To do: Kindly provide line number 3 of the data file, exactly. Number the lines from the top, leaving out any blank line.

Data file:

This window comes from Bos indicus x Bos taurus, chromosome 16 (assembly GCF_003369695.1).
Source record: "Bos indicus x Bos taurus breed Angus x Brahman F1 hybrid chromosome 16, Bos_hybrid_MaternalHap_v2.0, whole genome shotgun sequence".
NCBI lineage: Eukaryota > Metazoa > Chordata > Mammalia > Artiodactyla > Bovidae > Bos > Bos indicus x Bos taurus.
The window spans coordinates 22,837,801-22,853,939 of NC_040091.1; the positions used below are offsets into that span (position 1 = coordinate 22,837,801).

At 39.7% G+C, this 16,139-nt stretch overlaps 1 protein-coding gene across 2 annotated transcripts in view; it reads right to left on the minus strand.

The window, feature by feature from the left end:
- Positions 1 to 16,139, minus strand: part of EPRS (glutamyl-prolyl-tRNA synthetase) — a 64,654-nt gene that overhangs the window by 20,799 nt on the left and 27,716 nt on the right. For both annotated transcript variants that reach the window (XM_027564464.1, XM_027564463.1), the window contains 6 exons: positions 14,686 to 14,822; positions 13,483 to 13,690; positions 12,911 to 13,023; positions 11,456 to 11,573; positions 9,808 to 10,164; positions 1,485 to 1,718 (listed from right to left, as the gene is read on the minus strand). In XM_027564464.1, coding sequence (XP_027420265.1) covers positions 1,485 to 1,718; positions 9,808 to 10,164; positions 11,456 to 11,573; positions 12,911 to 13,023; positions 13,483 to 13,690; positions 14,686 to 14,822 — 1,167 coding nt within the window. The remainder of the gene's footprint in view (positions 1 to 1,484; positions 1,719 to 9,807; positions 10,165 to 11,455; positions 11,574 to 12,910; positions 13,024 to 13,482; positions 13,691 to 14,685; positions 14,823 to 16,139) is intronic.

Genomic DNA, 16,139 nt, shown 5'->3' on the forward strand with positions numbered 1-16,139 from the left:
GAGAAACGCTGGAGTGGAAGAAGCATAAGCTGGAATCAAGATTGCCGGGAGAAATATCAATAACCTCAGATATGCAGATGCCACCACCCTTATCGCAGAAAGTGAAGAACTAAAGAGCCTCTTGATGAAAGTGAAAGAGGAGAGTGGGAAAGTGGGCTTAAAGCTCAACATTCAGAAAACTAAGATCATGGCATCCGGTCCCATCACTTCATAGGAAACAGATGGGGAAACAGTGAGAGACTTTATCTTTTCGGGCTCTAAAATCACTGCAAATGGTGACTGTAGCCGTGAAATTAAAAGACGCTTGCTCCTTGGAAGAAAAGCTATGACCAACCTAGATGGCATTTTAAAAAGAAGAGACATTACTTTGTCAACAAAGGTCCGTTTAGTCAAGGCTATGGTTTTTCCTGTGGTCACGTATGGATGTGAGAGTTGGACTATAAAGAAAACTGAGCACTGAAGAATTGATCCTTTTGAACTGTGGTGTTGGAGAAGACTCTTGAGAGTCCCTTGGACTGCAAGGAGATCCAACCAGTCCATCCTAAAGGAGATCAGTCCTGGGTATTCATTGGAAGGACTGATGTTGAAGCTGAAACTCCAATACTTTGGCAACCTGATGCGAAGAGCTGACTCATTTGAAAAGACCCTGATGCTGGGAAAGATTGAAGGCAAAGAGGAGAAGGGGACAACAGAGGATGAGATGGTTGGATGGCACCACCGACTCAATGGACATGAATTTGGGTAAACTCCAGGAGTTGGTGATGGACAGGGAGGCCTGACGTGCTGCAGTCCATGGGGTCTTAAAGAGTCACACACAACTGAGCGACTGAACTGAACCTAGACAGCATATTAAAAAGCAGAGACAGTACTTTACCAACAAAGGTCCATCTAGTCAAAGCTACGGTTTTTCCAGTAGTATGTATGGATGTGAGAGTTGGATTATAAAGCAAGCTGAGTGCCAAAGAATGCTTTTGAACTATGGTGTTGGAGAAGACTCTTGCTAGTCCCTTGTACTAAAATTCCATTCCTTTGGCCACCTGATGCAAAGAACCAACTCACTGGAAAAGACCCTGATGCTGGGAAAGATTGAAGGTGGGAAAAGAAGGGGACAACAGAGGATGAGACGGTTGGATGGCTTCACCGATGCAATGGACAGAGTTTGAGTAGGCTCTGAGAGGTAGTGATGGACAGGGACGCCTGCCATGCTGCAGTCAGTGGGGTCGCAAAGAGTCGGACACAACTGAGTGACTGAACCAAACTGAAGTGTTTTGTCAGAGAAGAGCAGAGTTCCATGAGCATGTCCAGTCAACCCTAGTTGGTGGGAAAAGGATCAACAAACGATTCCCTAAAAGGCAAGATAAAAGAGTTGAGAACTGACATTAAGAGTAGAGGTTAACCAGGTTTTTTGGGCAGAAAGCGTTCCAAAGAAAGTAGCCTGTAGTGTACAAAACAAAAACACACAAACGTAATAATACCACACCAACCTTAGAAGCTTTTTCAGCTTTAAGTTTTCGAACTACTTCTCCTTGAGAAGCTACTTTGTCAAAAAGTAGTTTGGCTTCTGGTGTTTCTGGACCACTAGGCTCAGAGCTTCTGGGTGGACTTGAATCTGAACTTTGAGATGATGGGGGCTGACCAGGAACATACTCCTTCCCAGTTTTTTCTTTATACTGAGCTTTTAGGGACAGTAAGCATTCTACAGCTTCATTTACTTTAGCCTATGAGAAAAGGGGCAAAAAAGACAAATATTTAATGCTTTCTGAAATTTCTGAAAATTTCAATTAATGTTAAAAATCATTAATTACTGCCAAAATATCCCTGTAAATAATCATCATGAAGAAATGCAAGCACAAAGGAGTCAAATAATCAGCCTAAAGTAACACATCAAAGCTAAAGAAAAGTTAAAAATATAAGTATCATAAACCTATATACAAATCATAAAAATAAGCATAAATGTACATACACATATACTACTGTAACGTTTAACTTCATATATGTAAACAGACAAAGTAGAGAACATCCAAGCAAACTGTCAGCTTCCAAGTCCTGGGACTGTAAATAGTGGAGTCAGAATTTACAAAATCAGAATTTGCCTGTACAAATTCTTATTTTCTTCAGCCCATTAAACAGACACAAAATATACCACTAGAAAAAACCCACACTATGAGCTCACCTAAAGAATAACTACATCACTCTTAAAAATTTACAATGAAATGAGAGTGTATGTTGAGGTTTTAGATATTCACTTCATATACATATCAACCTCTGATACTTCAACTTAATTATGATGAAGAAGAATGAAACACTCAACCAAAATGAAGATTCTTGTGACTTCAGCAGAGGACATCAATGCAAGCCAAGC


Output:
NCBI lineage: Eukaryota > Metazoa > Chordata > Mammalia > Artiodactyla > Bovidae > Bos > Bos indicus x Bos taurus.